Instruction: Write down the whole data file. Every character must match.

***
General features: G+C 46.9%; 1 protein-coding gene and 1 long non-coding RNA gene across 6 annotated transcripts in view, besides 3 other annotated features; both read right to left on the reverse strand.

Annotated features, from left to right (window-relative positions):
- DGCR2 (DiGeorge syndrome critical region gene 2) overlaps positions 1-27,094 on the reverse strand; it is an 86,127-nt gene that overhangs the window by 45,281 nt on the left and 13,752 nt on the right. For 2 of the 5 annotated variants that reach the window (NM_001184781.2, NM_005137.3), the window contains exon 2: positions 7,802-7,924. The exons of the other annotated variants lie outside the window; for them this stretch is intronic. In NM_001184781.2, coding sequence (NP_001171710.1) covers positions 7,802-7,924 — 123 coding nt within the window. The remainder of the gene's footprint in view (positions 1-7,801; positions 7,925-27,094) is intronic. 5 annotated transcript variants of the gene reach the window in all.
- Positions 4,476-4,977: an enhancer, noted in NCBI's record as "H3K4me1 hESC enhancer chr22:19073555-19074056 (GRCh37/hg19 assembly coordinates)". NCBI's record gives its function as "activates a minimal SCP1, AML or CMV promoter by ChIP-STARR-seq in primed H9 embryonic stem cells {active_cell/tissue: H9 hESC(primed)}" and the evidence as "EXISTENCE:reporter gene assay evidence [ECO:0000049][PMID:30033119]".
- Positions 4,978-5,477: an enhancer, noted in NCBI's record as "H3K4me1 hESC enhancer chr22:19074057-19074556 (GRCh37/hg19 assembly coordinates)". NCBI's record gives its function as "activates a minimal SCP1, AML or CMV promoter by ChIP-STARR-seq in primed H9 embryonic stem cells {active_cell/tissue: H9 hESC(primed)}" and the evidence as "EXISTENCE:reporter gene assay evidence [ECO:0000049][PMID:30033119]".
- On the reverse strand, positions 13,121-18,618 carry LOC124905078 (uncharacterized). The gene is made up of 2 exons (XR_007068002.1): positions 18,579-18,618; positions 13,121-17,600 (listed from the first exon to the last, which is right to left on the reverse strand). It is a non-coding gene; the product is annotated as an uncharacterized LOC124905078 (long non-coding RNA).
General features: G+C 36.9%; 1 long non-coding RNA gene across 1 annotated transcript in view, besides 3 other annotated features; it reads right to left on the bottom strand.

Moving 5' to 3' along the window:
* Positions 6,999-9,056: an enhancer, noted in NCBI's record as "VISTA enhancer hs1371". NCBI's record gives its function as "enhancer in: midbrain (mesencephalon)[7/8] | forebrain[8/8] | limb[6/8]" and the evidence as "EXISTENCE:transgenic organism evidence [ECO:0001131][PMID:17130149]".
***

General features: G+C 46.9%; 1 protein-coding gene and 1 long non-coding RNA gene across 6 annotated transcripts in view, besides 3 other annotated features; both read right to left on the reverse strand.

Annotated features, from left to right (window-relative positions):
- DGCR2 (DiGeorge syndrome critical region gene 2) overlaps positions 1-27,094 on the reverse strand; it is an 86,127-nt gene that overhangs the window by 45,281 nt on the left and 13,752 nt on the right. For 2 of the 5 annotated variants that reach the window (NM_001184781.2, NM_005137.3), the window contains exon 2: positions 7,802-7,924. The exons of the other annotated variants lie outside the window; for them this stretch is intronic. In NM_001184781.2, coding sequence (NP_001171710.1) covers positions 7,802-7,924 — 123 coding nt within the window. The remainder of the gene's footprint in view (positions 1-7,801; positions 7,925-27,094) is intronic. 5 annotated transcript variants of the gene reach the window in all.
- Positions 4,476-4,977: an enhancer, noted in NCBI's record as "H3K4me1 hESC enhancer chr22:19073555-19074056 (GRCh37/hg19 assembly coordinates)". NCBI's record gives its function as "activates a minimal SCP1, AML or CMV promoter by ChIP-STARR-seq in primed H9 embryonic stem cells {active_cell/tissue: H9 hESC(primed)}" and the evidence as "EXISTENCE:reporter gene assay evidence [ECO:0000049][PMID:30033119]".
- Positions 4,978-5,477: an enhancer, noted in NCBI's record as "H3K4me1 hESC enhancer chr22:19074057-19074556 (GRCh37/hg19 assembly coordinates)". NCBI's record gives its function as "activates a minimal SCP1, AML or CMV promoter by ChIP-STARR-seq in primed H9 embryonic stem cells {active_cell/tissue: H9 hESC(primed)}" and the evidence as "EXISTENCE:reporter gene assay evidence [ECO:0000049][PMID:30033119]".
- On the reverse strand, positions 13,121-18,618 carry LOC124905078 (uncharacterized). The gene is made up of 2 exons (XR_007068002.1): positions 18,579-18,618; positions 13,121-17,600 (listed from the first exon to the last, which is right to left on the reverse strand). It is a non-coding gene; the product is annotated as an uncharacterized LOC124905078 (long non-coding RNA).
General features: G+C 36.9%; 1 long non-coding RNA gene across 1 annotated transcript in view, besides 3 other annotated features; it reads right to left on the bottom strand.

Moving 5' to 3' along the window:
* Positions 6,999-9,056: an enhancer, noted in NCBI's record as "VISTA enhancer hs1371". NCBI's record gives its function as "enhancer in: midbrain (mesencephalon)[7/8] | forebrain[8/8] | limb[6/8]" and the evidence as "EXISTENCE:transgenic organism evidence [ECO:0001131][PMID:17130149]".